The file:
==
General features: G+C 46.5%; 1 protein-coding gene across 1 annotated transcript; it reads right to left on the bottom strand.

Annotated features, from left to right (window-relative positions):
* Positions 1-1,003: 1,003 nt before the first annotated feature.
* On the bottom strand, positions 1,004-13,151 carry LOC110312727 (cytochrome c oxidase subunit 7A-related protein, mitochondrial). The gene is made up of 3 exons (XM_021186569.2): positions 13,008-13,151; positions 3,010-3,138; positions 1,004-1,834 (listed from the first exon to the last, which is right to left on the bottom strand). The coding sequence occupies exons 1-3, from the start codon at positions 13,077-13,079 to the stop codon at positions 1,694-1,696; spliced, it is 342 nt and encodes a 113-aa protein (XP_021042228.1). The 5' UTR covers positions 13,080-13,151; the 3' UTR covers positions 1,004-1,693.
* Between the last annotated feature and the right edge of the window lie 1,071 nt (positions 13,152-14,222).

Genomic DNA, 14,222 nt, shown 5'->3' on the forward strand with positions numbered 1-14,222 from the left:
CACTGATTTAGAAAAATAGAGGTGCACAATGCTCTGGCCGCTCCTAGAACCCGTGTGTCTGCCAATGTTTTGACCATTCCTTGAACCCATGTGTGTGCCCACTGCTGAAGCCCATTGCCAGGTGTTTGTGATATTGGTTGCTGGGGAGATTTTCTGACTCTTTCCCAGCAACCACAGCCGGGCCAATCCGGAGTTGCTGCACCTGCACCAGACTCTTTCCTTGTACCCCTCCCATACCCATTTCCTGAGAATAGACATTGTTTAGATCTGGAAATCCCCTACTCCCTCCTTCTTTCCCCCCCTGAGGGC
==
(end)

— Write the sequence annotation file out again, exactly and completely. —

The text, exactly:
General features: G+C 46.5%; 1 protein-coding gene across 1 annotated transcript; it reads right to left on the bottom strand.

Annotated features, from left to right (window-relative positions):
* Positions 1-1,003: 1,003 nt before the first annotated feature.
* On the bottom strand, positions 1,004-13,151 carry LOC110312727 (cytochrome c oxidase subunit 7A-related protein, mitochondrial). The gene is made up of 3 exons (XM_021186569.2): positions 13,008-13,151; positions 3,010-3,138; positions 1,004-1,834 (listed from the first exon to the last, which is right to left on the bottom strand). The coding sequence occupies exons 1-3, from the start codon at positions 13,077-13,079 to the stop codon at positions 1,694-1,696; spliced, it is 342 nt and encodes a 113-aa protein (XP_021042228.1). The 5' UTR covers positions 13,080-13,151; the 3' UTR covers positions 1,004-1,693.
* Between the last annotated feature and the right edge of the window lie 1,071 nt (positions 13,152-14,222).

Genomic DNA, 14,222 nt, shown 5'->3' on the forward strand with positions numbered 1-14,222 from the left:
CACTGATTTAGAAAAATAGAGGTGCACAATGCTCTGGCCGCTCCTAGAACCCGTGTGTCTGCCAATGTTTTGACCATTCCTTGAACCCATGTGTGTGCCCACTGCTGAAGCCCATTGCCAGGTGTTTGTGATATTGGTTGCTGGGGAGATTTTCTGACTCTTTCCCAGCAACCACAGCCGGGCCAATCCGGAGTTGCTGCACCTGCACCAGACTCTTTCCTTGTACCCCTCCCATACCCATTTCCTGAGAATAGACATTGTTTAGATCTGGAAATCCCCTACTCCCTCCTTCTTTCCCCCCCTGAGGGC